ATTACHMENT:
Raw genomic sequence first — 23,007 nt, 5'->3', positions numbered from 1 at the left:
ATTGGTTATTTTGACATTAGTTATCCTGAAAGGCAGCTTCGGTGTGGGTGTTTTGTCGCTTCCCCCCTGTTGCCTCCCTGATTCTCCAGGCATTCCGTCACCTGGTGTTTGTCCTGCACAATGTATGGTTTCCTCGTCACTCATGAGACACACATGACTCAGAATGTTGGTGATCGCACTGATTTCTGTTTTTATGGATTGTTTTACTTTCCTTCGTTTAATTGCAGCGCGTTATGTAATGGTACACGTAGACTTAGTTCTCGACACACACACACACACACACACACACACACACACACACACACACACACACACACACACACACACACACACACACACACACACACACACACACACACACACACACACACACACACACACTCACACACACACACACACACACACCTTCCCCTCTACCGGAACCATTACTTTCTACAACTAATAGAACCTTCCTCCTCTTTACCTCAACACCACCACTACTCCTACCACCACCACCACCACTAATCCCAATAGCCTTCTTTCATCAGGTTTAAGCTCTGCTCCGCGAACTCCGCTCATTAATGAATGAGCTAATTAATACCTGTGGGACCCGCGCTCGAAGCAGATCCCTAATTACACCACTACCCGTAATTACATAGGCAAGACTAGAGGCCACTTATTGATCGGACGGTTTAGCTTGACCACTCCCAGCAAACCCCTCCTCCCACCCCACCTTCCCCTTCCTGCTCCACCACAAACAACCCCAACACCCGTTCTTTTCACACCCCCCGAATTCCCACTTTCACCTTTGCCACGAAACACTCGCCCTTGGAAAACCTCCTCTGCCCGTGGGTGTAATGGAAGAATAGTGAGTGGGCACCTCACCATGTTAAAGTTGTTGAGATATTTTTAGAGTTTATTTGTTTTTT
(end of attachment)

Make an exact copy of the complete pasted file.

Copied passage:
Raw genomic sequence first — 23,007 nt, 5'->3', positions numbered from 1 at the left:
ATTGGTTATTTTGACATTAGTTATCCTGAAAGGCAGCTTCGGTGTGGGTGTTTTGTCGCTTCCCCCCTGTTGCCTCCCTGATTCTCCAGGCATTCCGTCACCTGGTGTTTGTCCTGCACAATGTATGGTTTCCTCGTCACTCATGAGACACACATGACTCAGAATGTTGGTGATCGCACTGATTTCTGTTTTTATGGATTGTTTTACTTTCCTTCGTTTAATTGCAGCGCGTTATGTAATGGTACACGTAGACTTAGTTCTCGACACACACACACACACACACACACACACACACACACACACACACACACACACACACACACACACACACACACACACACACACACACACACACACACACACACACACACACACACACACTCACACACACACACACACACACACCTTCCCCTCTACCGGAACCATTACTTTCTACAACTAATAGAACCTTCCTCCTCTTTACCTCAACACCACCACTACTCCTACCACCACCACCACCACTAATCCCAATAGCCTTCTTTCATCAGGTTTAAGCTCTGCTCCGCGAACTCCGCTCATTAATGAATGAGCTAATTAATACCTGTGGGACCCGCGCTCGAAGCAGATCCCTAATTACACCACTACCCGTAATTACATAGGCAAGACTAGAGGCCACTTATTGATCGGACGGTTTAGCTTGACCACTCCCAGCAAACCCCTCCTCCCACCCCACCTTCCCCTTCCTGCTCCACCACAAACAACCCCAACACCCGTTCTTTTCACACCCCCCGAATTCCCACTTTCACCTTTGCCACGAAACACTCGCCCTTGGAAAACCTCCTCTGCCCGTGGGTGTAATGGAAGAATAGTGAGTGGGCACCTCACCATGTTAAAGTTGTTGAGATATTTTTAGAGTTTATTTGTTTTTT